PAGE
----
Federico Damiani

Wannabe choir boy as a kid and rock star as a teenager, Federico left behind churches and guitars to end up  in our two-wheeled world a little overweight but with lots of determination and cravings for new experiences.  We should point out that rather than a discovery, cycling was for him more of a way back to his roots.

Despite some still say Fede doesn’t really belong to the scene, we are firm on disagreeing. Pineapples as well are not shaped to be your ideal bikepacking snacks, yet lately we have seen more of these fruits in the middle of the mountains, hung to a bike frame, rather than in a basket at the fruit stand. You got the point. Sometimes it’s best to throw yourself into the game rather than waiting to be ready for it or – even worse – staying in your comfort zone thinking you are unfitted to give it a try.  Fede surely never risked ending up that way, being the initiative master he is.

Give him a pen, a camera or  nothing at all. If things go wrong, he’ll be back with a brilliant idea; if things go right – just as they always do – you’ll have in your hands the tail of a trip that will make your eyes sparkle. Sure enough he’ll never find anything that can stop him, so buckle up and wait for Pino’s news coming from every rideable angle of the Planet. 

Not many categories of people are slower than Federico. When he finds them, he puts up a competition immediately…

The unconventional enough interview

How long have you been cycled for? What pushed you to do it for the first time?
I’ve been breathing bikes my whole life. Right outside the hospital, 4 days after my birth, I was brought to a pro training camp before making it home. I got on the bike when I was three and I removed the training wheels  during a thunderstorm. However it’s been just 4 years since I started riding “seriously”, because I was finally tired of seeing myself larger than taller.

How would you describe your relationship with bikes?
I think I can consider myself a whole rounder: I’m slow at everything. Jokes aside, the bike is the best way  to magnify a person’s exploration potential. It could be an inner search, exploration of the surrendering, connection with people – the bike makes all these easier to me and gives me the chance of growing as a person. 

Tell us about your most beautiful ride.
I hope it is yet to come. 

Tell us about that time you felt challenged the most while riding.
Alone, on holiday. Full loaded bike for a ten days trip. On a 2 km hill at 20% I had a crazy big and angry dog chasing me.  I mean really angry, and really big. Rather than difficult I’d say it was one of the few times changing bibs was strictly necessary.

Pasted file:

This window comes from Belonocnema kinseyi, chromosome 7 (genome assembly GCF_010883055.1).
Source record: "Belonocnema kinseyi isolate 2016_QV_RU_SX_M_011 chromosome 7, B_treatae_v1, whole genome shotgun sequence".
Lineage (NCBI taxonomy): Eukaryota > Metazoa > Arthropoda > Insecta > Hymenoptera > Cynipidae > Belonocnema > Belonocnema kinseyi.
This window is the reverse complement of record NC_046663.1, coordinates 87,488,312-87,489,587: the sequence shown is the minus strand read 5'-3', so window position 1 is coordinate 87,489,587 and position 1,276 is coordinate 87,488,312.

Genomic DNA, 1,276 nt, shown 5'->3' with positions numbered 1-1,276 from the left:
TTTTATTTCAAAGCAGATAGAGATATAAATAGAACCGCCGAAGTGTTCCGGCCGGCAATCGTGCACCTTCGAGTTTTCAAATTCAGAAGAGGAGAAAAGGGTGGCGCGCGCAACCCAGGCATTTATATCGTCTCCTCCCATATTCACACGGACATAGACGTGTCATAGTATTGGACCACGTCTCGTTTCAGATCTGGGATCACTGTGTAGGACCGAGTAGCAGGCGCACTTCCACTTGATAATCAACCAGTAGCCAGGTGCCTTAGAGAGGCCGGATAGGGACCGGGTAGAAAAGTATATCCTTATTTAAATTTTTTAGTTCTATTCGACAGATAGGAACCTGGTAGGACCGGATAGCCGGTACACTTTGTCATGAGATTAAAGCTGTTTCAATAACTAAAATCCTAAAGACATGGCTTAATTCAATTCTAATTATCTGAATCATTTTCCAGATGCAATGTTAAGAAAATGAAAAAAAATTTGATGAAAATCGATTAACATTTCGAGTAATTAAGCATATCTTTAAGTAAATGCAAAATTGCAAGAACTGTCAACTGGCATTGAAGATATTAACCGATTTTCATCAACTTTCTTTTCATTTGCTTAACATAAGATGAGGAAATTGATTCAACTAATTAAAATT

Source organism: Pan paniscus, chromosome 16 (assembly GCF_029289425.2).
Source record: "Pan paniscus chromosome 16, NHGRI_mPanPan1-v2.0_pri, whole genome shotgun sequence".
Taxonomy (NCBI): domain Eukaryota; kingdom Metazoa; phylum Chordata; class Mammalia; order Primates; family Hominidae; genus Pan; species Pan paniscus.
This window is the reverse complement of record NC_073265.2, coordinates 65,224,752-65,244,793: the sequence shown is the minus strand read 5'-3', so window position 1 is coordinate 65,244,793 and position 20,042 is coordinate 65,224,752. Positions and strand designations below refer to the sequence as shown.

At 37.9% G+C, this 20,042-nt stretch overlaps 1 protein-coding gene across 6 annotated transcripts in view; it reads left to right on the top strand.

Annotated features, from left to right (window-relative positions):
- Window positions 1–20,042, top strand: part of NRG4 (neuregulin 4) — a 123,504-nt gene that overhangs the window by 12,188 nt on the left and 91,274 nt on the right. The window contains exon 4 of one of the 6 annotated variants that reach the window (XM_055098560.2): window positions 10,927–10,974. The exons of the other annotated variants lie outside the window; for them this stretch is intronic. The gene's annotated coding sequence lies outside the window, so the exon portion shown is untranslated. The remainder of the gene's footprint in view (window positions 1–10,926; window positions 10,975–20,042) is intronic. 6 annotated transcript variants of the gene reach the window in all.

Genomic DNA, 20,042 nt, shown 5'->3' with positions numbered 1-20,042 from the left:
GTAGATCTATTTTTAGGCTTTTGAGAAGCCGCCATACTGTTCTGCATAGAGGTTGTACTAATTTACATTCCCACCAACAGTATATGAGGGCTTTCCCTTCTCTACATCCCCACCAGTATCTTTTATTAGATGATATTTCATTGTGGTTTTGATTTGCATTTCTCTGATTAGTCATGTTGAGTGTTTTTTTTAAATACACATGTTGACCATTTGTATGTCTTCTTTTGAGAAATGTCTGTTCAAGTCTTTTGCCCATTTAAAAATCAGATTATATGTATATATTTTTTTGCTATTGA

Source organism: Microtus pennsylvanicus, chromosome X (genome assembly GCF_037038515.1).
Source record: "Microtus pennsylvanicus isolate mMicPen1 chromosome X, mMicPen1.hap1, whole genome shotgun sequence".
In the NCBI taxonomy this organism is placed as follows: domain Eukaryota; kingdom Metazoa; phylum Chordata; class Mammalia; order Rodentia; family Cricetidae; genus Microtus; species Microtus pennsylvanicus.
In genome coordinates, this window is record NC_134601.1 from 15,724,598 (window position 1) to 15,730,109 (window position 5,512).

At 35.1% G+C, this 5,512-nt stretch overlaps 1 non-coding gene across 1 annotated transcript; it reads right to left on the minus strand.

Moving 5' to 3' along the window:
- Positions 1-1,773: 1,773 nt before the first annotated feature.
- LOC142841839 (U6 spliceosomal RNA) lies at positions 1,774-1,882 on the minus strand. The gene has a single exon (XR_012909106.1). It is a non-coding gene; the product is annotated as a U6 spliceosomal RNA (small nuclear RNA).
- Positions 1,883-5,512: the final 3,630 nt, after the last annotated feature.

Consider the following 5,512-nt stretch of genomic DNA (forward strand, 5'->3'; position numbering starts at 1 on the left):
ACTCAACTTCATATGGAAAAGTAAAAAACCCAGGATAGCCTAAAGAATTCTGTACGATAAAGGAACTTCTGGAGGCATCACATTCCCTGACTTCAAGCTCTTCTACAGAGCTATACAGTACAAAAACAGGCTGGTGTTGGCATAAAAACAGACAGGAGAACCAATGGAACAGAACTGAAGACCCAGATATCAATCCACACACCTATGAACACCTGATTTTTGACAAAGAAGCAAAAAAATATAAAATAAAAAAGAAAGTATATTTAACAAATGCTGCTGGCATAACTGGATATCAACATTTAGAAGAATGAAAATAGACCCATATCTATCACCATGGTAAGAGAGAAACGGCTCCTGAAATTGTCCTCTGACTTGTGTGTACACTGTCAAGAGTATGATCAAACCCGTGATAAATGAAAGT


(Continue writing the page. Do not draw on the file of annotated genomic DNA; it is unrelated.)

What object do you always carry with you on a ride?
A pineapple – named Pino. I started taking it around hung to the bike, without any specific reason and now it is part of the family. The real answer, however, is a set of lights: you never know what will pop in your mind while out there, so better be ready to get home after sunset. 

Complete this sentence: if you come on a bike ride with me be aware that…
…that I am very competitive when I’m racing so you’ll get on my nerves if you waste precious time. If we’re on a leisure trip, just know I am a traveller who hates being rushed and I’m likely to stop every 5km to take pictures or  meet new people. However when we ride, we ride. 

What is your dream cycling event?
I’d say something that’s yet to be invented. If nobody comes up with it, there are good chances that I’ll do it myself in a few years.

What are your plans for this season? Are there any events you look forward to more than others?
I don’t have much time to spare so I can participate in one big event per year. In 2021 I’m preparing for North  Cape 4000 in July, my biggest goal for this year. Aside from that, I’ll see what comes ahead. 

What did you say enough to in the past? What do you think you will never say enough to?
I’ve said enough to a sedentary life, to the city and to not being in touch with nature. I’m trying to say enough to  the idea that your job defines who you are. I will never say enough to my craving of knowledge and improvement that I get from being so stubbornly curious. Maybe someday I’ll say enough to the bike – unlikely though  – but at that point I’d have to direct my energy in some other thing. 

Explain what Enough Cycling is to your grandma.
So granny, basically we’re a group of eight people that seem to have absolutely nothing in common, but we  ride our bikes together and they all do those things that are so crazy to your eyes. They’re all good people,  don’t worry, one day I could bring them home so you can cook pizzoccheri for everyone. 

Your ideal Saturday night? What if it was a weekend?
Beer at the Texas Town pub in Legnano with those friends I never get to see or around a bonfire in the woods.  Talking weekends, of course on the bike or visiting some city, maybe on the bike. 

You have a gap year, how do you spend it?
I would slice it in 4 periods. I would spend the first three months wandering around, touching new  places and looking for inspiration. Then I would spend the next three rationalizing what I did and trying to find  ideas for the future. At the end of this second stage I would repeat the process all over. 

Tell us a sentence that represents you.
“Why should I not?” I always use this  kind of answer when people tell me I’m crazy for the things I do and they ask me why I did so 

Your favourite cyclist or athlete.
There’s too many of them. Bartali, Pantani, Museew. Still if I really gotta choose, Jan Ullrich. I’ve always  been able to empathize with his fight against the scale and his struggle to stay fit. We’ve always understood each other, me and him. 

If you are not out on the bike you are …
…I’m most likely working in my office. Or bbqing if things are turning better. Also I might be writing something. It could be a piece for me, for enough or for some magazines.